We had Nana's service on Saturday. It was an emotional day. But a good day. We had a family friend do the service and eulogy. Then I stood and read this:
I think each of you here knows what a huge part of our lives that Nana was. And how much each one of us loved her. Nana had a very special relationship with each one of us. All FIVE generations! Today, I want to tell you a little bit about my relationship with Nana. For me, this relationship really developed in my late teens and adult life. When my brothers and I were little, Nana always worked. Of course we spent holidays together, and there were many visits. But it wasn't until she retired in 76' that we would get the chance to spend a lot of time together. When all of her grandkids began to have babies, Nana was first in line to hold, rock and cuddle. Not only was Nana close to all of her grandkids, and her great grandkids, she was crazy about her three great-great grandkids. That adoration was mutual for each and every one of us!
I had the great pleasure to go along on several trips with Nana. She was always ready for an adventure, whether it was a trip to the mall, or a weekend away, her bags were packed and ready to go. We went to Hawaii. To Tennessee, where we visited The Grand Ole Opry and Dollywood. We traveled country roads, and stamped white horses, and big trucks of hay would take our wishes away We would often share a room on these trips and chat into the night. We went on a cruise and shared a tiny room and bathroom, and a lot of laughs. Spent many an hour on the swing at our family cabin in Big Bear, watching the birds and squirrels, often waiting for one of her famous lemon merinque pies to come out of the oven. At our beloved Bass Lake though, there is one memory that stands out in my mind. We were to be celebrating her 80th birthday on this trip and she jokingly teased that she would ride around the lake on a jet ski in a string bikini to celebrate this big event. Well, lucky for me, while shopping in the village, I happened to find the teeniest, tiniest string bikini. So I bought it for her big ride. We all got a good laugh out of that. Being the good sport, and fun kind of lady she was, she even put that teeny tiny bikini on to pose for me! Oh how we laughed.
Nana had a wonderful sense of humor. But she was also very matter of fact and sensible. I recall one time, after losing some weight, she and I were in a changing room together as I tried on some new clothes. I was gushing over the new me, and Nana said, "Kristy, you's never gonna be skinny. You take after the other side." I didn't know whether to laugh or cry, but whenever I am feeling fluffy, I remember her wise words. She also brought me back to earth on a weekend trip to Catalina that my family had taken. Greg and I always dreamed of living somewhere rural and slower paced. I told her how much I thought I might like to live there. She said, "Nah...the dust would still settle, and the laundry would still need doin', no matter where you live!"
When Nana lived in her condo, I would come out to help her clean and then we would go to lunch and sometimes to Target. Nana loved Polly's Pie's back burner soup for lunch, and if we had breakfast it was usually at The Original Pancake House, where we always split our favorite, the apple pancake, or pannycake, as we called them.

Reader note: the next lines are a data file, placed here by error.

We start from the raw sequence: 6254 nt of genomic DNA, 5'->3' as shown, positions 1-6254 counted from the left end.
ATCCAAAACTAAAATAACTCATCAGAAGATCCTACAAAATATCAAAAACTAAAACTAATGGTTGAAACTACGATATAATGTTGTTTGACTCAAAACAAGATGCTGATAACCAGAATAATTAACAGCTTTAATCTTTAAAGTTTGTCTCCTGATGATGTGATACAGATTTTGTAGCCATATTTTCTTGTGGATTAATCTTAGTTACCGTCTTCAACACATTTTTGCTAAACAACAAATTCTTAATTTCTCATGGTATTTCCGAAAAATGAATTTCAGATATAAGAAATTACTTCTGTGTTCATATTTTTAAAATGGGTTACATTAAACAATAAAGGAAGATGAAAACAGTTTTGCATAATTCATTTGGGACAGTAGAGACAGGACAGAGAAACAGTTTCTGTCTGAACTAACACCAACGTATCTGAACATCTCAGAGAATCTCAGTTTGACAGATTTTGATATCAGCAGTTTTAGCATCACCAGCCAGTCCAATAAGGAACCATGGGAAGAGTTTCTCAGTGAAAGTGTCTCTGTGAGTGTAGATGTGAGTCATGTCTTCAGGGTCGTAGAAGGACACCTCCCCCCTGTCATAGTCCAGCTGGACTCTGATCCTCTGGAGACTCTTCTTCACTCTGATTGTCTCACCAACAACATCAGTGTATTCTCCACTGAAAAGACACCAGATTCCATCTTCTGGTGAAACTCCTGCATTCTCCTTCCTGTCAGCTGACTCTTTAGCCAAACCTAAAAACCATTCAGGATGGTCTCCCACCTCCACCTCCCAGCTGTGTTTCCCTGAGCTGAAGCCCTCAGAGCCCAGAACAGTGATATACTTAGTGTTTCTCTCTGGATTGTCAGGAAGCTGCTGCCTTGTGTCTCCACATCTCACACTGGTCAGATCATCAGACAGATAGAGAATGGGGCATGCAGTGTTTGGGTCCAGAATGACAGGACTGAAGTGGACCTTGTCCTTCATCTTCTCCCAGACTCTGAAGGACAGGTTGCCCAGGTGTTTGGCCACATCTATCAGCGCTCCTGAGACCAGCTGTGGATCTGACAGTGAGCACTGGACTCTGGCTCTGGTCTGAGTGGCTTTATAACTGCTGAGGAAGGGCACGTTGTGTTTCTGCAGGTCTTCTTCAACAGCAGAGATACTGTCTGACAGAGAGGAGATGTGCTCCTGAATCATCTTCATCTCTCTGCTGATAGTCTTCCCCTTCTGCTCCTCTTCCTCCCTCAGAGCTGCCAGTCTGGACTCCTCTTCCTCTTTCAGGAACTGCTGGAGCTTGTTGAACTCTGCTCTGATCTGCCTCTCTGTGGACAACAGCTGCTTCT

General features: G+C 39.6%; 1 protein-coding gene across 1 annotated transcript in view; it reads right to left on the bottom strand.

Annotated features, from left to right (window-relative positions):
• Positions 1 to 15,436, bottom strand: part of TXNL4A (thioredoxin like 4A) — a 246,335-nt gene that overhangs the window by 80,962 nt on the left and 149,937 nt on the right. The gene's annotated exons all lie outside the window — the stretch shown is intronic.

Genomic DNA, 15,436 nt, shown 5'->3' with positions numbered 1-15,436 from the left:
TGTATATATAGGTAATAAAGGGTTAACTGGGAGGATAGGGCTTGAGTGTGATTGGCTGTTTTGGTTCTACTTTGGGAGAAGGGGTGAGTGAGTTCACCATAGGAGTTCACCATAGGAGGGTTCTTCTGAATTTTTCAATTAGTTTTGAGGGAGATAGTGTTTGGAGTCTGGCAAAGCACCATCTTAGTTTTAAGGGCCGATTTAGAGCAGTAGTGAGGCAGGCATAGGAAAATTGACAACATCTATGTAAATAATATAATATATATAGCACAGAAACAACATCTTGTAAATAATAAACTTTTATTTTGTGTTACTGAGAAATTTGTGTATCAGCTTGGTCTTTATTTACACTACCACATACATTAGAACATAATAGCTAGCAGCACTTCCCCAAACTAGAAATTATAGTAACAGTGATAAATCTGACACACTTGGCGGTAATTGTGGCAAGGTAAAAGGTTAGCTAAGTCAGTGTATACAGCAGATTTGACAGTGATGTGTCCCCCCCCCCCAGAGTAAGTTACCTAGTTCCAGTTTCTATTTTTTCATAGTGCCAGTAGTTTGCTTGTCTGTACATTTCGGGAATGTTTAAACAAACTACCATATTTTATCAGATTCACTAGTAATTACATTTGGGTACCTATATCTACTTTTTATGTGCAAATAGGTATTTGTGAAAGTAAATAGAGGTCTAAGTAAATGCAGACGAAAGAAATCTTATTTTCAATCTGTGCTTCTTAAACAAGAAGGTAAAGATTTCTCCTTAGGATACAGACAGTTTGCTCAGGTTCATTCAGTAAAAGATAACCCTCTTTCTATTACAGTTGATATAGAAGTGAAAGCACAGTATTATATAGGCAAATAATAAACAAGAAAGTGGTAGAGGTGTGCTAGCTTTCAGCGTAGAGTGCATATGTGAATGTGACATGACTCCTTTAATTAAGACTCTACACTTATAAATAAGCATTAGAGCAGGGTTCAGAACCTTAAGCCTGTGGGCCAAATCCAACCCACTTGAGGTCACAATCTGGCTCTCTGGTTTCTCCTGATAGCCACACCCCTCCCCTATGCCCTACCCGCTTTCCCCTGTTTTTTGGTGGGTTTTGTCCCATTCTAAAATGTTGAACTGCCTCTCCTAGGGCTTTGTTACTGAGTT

Nana was always game for some fun. Once after doing dishes and cleaning the kitchen following a family meal at my parents, I suggested to Nana that she sit in the giant stainless steel salad bowl so that I could pull her by her legs on a fast ride on the living room carpet. Oh YES she did!!! And she loved it!! We were all in tears we laughed so hard.
Nana was born and raised in Texas. She was firecly proud of her roots. Even though she lived most of her life in California, she never lost that sweet Southern accent. We always talked about making a "Nana Dictionary." There were certain words that she pronounced as only Nana could do. For instance, she didn't much care for "Dawgs." Especially if they were jumping on her. Then she would need to take a "shour", because she was feeling "trayshy." She always fried her Salmon Patties in "ol" and liked to wash them down with a cold Corona.
Whenever I would tell Nana that I was going anywhere that might involve water, she would say, "Don't forget to hang yer clothes on a hickory limb now." I loved to share Nana's playful personality with my friends. Through me, they all knew Nana. Whether it was her delicious Nana's Chicken or her famous sayings. Everyone loved Nana.
Nana never complained. Not ever. And she never lost her sense of humor. A couple of days before she passed, Mom and I were with her, and upon leaving, Nana told me, "Don't forget me."
With tears in my eyes, I walked to the foot of her bed while my Mom said goodnight. As we left, Mom kind of gave her top sheet a little billowing snap to cover up her bare legs. As we left, we could hear her say something, but didn't quite catch it. We went back to her side and Mom bent down to her and said, "what did you say Mom?" Then she repeated it, with a crooked grin, and a twinkle in her eye. "Shame on you for peeking up my dress!"
We walked out that night with heavy hearts, and tears in our eyes. But we were laughing too. We talked all the way home about how remarkable she is!
Whenever we saw Nana she always said goodbye in the same way. Tootle-Loo.....Be Sweet.
Nana, I will love you, and miss forever. Until we meet again..........Tootle-Loo. Be sweet.
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